Set in the near future, this piece assumes that the United Kingdom goes ahead with a full withdrawal from the European Union, with no reciprocal trade agreements or freedom of movement. It’s a ‘worst case scenario’ and it’s unlikely that everything here will become true, but it will hopefully make you think.
So, it’s time for your annual holiday to Spain! Well, you had to miss last year — the cost of the flights and accommodation had rocketed and so you needed longer to save up.
You book your travel insurance — again, paying more than last time, now that your EHIC card is no longer worth the plastic it’s made of. You head out to pick up your foreign currency, and grimace at the exchange rate. Gone are the days where every £1 would buy you €1.40 — now, you come away with fewer Euros than Pounds.
Your passport returns from the Schengen visa office just in time — another expense that you had to save up for. You read the enclosed leaflet, including the dire warnings about what could happen if you overstay on your visa.
Still, it’s time to get packed, and set off the airport. Last time, you were able to fly direct from your local airport, but the budget airline that operated that route withdrew it after bi-lateral restrictions on air service agreements were re-introduced. So, it’s a long drive to London Heathrow, and you’re almost late because you nearly forgot your International Driving Permit which you’d never needed before.
You’re through the airport and on the plane without too much difficulty, and it’s not long before you land in Malaga. You alight from the plane, and head to Arrivals. Inside, you’re funnelled into the ‘Non-EU/EEA Nationals’ lane for the first time. You join a huge queue of fellow Brits, as well as some who have travelled from America and the Middle East.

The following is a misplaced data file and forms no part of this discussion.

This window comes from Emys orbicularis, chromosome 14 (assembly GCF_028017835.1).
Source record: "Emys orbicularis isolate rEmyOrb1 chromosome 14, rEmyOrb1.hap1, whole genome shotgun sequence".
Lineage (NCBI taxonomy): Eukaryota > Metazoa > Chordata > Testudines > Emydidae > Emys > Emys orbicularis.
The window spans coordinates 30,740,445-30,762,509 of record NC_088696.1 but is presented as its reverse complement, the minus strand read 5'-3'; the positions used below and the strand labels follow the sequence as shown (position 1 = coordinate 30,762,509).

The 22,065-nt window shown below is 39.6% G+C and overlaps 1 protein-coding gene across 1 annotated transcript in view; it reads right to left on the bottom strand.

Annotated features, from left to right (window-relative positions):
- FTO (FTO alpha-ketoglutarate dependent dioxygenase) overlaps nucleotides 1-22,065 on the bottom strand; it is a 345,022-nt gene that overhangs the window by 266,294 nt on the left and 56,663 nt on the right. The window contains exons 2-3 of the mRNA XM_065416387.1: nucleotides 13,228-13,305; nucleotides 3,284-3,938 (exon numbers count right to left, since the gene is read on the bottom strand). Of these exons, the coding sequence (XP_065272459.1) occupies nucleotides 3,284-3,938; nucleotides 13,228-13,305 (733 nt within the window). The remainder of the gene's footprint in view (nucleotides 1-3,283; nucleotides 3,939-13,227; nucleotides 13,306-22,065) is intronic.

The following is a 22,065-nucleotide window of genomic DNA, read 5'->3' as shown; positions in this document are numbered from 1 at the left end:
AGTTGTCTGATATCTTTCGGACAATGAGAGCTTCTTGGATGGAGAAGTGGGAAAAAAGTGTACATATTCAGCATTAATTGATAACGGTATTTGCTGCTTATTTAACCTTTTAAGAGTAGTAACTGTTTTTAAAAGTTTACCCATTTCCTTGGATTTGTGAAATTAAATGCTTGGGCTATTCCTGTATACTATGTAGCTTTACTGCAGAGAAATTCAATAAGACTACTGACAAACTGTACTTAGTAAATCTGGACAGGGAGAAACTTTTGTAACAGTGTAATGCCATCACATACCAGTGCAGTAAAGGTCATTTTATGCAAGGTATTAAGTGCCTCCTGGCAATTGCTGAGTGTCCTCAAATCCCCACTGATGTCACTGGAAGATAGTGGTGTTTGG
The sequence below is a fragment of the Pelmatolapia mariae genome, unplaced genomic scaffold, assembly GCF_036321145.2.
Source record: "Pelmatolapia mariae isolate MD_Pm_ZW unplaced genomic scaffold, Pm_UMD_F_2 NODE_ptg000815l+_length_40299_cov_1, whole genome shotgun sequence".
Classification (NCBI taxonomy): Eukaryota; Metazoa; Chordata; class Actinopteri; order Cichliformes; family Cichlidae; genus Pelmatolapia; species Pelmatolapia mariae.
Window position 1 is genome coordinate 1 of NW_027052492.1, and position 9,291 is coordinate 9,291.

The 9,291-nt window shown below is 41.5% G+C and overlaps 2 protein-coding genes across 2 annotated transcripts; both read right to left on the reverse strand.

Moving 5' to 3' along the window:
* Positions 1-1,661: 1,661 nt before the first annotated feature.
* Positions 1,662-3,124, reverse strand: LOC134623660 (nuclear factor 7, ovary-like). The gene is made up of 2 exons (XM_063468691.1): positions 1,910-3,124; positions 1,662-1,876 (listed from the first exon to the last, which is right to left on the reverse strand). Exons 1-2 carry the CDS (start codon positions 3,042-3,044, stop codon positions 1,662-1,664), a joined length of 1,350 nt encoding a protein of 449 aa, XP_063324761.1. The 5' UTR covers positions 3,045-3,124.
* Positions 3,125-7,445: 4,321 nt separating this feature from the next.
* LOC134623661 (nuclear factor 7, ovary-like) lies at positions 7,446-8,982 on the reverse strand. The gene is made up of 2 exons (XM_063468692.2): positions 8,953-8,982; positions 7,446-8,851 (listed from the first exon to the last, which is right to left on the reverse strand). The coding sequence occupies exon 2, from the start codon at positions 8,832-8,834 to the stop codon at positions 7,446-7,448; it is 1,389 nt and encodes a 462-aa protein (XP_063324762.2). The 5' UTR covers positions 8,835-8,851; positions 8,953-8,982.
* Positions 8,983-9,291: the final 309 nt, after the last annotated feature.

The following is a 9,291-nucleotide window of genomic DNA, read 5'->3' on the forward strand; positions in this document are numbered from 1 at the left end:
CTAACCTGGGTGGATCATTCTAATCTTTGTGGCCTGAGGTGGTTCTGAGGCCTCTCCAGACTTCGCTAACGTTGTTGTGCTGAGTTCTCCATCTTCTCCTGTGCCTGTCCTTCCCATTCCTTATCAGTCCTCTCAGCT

Finally, you reach the desk. The Spanish immigration officer takes your passport, looks at you, and adds a date stamp for your visa. You collect your belongings, and get on a coach, bound for your hotel on the Costa del Sol.
The next day, you go out for a stroll. It feels different, somehow, from how you remember if from years gone by. Back then, as well as Spanish voices, you’d hear plenty of people speaking English. But not now; when Britain left the EU, Spain deported huge numbers of British immigrants who had settled. You pass several British bars and cafés — most of them closed.
Despite all this, you have an enjoyable week’s holiday, although you weren’t able to post any gloating photos on Instagram whilst you were there as the roaming charges were huge. But it’s time to head back to the airport.
You arrive, but your flight is cancelled. And the next flight isn’t until tomorrow. The budget airline your flew with isn’t very helpful, and offers you the bare minimum that it is required to. It gets to 10pm, and you notice that those flying to Frankfurt whose flight was also cancelled are all off to a hotel for a night, whilst you try to get comfy on the cold, hard floor of the departures area.
The following day, you’re able to get on a plane, and set off back to Heathrow. Leaving the plane, you head to to the British Nationals queue, and onwards to customs. Whilst away, you picked up nine bottles of Spanish wine, but this puts you over the 4 litre limit that was re-imposed following Brexit. You begrudgingly cough up an extra six pounds to a stern-looking customs official, and carry on. You collect your bags, and get in the car, ready for the long drive back home.
A week later, you hear that the airline turned down your request for compensation for the disruption. You decide that pursuing it in court would be pointless, and accept the miserable end to an expensive holiday. Maybe you’ll go back, but not for a couple of years, as you’ll need to save up again.
This piece was partly inspired by this Telegraph piece on what Brexit will mean for travellers. We can’t be sure whether all, some, or indeed any of this will come to pass, but clearly, Britain’s vote to leave the EU will have some profound effects on freedom of movement and the cost of holidays.
This was also cross-posted to Medium.